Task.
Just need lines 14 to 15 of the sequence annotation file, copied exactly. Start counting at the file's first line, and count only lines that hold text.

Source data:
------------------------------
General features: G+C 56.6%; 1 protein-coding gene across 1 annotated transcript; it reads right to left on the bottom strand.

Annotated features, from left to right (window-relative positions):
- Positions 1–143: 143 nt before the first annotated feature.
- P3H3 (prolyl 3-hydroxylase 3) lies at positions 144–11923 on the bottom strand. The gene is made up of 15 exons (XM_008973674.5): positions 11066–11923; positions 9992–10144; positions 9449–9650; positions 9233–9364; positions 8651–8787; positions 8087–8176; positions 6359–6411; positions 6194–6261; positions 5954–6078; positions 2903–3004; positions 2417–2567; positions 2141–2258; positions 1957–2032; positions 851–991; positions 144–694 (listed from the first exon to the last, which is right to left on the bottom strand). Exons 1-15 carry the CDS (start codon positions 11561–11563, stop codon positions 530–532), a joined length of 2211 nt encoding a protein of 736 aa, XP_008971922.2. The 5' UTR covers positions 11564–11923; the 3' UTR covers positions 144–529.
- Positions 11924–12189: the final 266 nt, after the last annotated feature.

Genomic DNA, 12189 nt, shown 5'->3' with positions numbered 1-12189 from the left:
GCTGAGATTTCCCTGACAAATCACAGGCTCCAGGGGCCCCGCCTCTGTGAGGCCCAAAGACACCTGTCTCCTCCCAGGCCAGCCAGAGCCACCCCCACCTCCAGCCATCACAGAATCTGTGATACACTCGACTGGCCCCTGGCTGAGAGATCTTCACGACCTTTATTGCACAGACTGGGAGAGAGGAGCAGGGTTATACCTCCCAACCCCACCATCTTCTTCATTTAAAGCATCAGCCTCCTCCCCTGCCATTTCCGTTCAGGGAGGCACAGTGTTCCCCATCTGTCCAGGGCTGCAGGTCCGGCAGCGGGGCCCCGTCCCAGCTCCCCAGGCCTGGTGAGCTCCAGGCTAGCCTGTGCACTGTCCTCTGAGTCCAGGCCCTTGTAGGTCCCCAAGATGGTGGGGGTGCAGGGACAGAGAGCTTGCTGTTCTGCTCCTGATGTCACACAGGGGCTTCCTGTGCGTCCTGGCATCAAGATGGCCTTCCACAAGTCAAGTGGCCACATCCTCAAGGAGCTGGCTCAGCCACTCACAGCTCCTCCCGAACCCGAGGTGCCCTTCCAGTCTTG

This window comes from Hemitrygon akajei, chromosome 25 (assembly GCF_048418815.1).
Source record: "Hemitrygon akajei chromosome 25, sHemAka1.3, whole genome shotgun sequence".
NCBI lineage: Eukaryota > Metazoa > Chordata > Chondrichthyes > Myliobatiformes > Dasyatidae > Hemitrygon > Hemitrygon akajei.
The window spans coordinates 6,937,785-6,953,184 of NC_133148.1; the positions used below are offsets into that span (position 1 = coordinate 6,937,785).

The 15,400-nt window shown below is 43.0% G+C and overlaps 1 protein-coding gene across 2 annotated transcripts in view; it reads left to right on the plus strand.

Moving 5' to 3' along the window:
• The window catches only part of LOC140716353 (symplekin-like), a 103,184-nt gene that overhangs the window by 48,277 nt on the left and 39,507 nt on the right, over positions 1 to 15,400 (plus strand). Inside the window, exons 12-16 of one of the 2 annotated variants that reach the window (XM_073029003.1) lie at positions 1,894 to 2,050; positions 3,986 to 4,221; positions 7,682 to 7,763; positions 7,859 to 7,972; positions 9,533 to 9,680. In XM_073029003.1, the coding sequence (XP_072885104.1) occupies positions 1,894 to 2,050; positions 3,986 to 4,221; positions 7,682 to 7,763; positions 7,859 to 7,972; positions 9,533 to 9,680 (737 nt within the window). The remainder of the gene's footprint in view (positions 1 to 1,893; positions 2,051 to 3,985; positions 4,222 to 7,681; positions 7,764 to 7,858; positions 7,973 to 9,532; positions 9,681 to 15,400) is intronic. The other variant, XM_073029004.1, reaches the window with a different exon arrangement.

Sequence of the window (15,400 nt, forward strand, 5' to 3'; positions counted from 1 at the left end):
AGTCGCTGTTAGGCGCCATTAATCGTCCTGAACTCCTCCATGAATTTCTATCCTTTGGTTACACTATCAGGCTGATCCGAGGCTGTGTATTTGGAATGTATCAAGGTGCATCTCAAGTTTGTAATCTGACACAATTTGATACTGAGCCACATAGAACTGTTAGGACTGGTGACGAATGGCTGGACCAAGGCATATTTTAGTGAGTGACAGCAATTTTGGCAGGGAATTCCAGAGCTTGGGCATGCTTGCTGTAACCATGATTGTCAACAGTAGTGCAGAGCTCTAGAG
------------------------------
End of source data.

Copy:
• The window catches only part of LOC140716353 (symplekin-like), a 103,184-nt gene that overhangs the window by 48,277 nt on the left and 39,507 nt on the right, over positions 1 to 15,400 (plus strand). Inside the window, exons 12-16 of one of the 2 annotated variants that reach the window (XM_073029003.1) lie at positions 1,894 to 2,050; positions 3,986 to 4,221; positions 7,682 to 7,763; positions 7,859 to 7,972; positions 9,533 to 9,680. In XM_073029003.1, the coding sequence (XP_072885104.1) occupies positions 1,894 to 2,050; positions 3,986 to 4,221; positions 7,682 to 7,763; positions 7,859 to 7,972; positions 9,533 to 9,680 (737 nt within the window). The remainder of the gene's footprint in view (positions 1 to 1,893; positions 2,051 to 3,985; positions 4,222 to 7,681; positions 7,764 to 7,858; positions 7,973 to 9,532; positions 9,681 to 15,400) is intronic. The other variant, XM_073029004.1, reaches the window with a different exon arrangement.

Sequence of the window (15,400 nt, forward strand, 5' to 3'; positions counted from 1 at the left end):